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HL Chronicle of Data Protection Privacy & Information Security News & Trends
Posted in International/EU Privacy

EDPB Weighs-In on Tools for Fighting the COVID-19 Health Crisis; HL Team Updates Summary of DPA Views

Hogan Lovells’ global Privacy and Cybersecurity team maintains a tracker of guidance from 30+ European data protection authorities related to data processing in the fight against coronavirus.

On April 21, The European Data Protection Board (EDPB) published guidelines related to use of data for fighting the COVID-19 health crisis. The Guidelines 03/2020 on the processing of data concerning health for the purpose of scientific research in the context of the COVID-19 outbreak and Guidelines 04/2020 on the use of location data and contact tracing tools in the context of the COVID-19 outbreak adopt a similar approach to the EDPB’s previous statement that data protection rules do not hinder measures taken to fight the COVID-19 health crisis as long as controllers ensure the protection of personal data.

The new Guidelines outline obligations for processing data in specific scenarios. The Guidelines on processing health data for the purpose of scientific research highlight that controllers must still rely on a GDPR Art. 6 basis for processing personal data (e.g., consent or legitimate interests) in addition to the applicable exceptions to the prohibition on processing data concerning health regarding public interest particularly in the area of public health, scientific research, or statistical purposes (under Art. 9(i) and (j)). These Guidelines also highlight that Member State derogations related to these exceptions, established as permitted by the GDPR, may also impact the bases for processing available to controllers covered by those local-law derogations. The Guidelines on use of location data and contact tracing state that preference should always be given in this context to processing anonymized data, though consent could also form a basis for processing where location data is not anonymized. These Guidelines also provide further guidance on how to limit the risks to fundamental freedoms that are associated with systematic and large scale monitoring of location and/or contact between natural persons (see relevant entry in the tracker, here). When considering adoption of contact tracing tools, the EDPB expects that controllers carry out a data protection impact assessment (DPIA) and strongly recommend that it is published.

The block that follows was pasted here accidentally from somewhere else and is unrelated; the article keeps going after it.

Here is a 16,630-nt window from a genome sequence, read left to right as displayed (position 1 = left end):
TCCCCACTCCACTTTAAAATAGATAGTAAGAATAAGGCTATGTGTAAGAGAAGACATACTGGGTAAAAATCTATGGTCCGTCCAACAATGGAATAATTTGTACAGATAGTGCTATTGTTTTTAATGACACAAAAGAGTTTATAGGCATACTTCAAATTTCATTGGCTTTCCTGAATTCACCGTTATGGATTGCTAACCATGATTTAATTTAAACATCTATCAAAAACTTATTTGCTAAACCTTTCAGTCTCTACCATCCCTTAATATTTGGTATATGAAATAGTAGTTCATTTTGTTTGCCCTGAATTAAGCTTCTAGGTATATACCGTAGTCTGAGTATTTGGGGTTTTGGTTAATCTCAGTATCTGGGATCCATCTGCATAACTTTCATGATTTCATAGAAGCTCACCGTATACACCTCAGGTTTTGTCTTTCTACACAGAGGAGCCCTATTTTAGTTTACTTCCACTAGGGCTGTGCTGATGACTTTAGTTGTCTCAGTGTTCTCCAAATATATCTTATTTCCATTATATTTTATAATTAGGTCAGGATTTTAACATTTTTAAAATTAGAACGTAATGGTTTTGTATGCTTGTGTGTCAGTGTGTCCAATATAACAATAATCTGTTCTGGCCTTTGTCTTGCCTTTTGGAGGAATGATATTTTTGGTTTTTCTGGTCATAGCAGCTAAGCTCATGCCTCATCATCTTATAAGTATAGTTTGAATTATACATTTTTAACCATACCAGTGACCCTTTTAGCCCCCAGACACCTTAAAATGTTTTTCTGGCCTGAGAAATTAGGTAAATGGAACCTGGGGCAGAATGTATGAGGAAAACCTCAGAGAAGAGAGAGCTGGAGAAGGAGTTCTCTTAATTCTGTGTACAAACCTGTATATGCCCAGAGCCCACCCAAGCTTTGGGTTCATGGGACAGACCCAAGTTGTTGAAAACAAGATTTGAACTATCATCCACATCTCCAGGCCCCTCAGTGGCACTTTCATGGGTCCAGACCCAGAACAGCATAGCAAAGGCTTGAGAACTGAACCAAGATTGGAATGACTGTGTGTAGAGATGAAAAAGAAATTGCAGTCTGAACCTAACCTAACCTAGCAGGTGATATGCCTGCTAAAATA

In both Guidelines, the EDPB emphasizes that processing must meet the GDPR principles in Art. 5 (e.g., transparency, purpose limitation, data minimization, and storage limitation).

The EDPB guidelines, as well as the views of over 30 European data protection authorities, are further summarized in our tracker (updated April 23, 2020).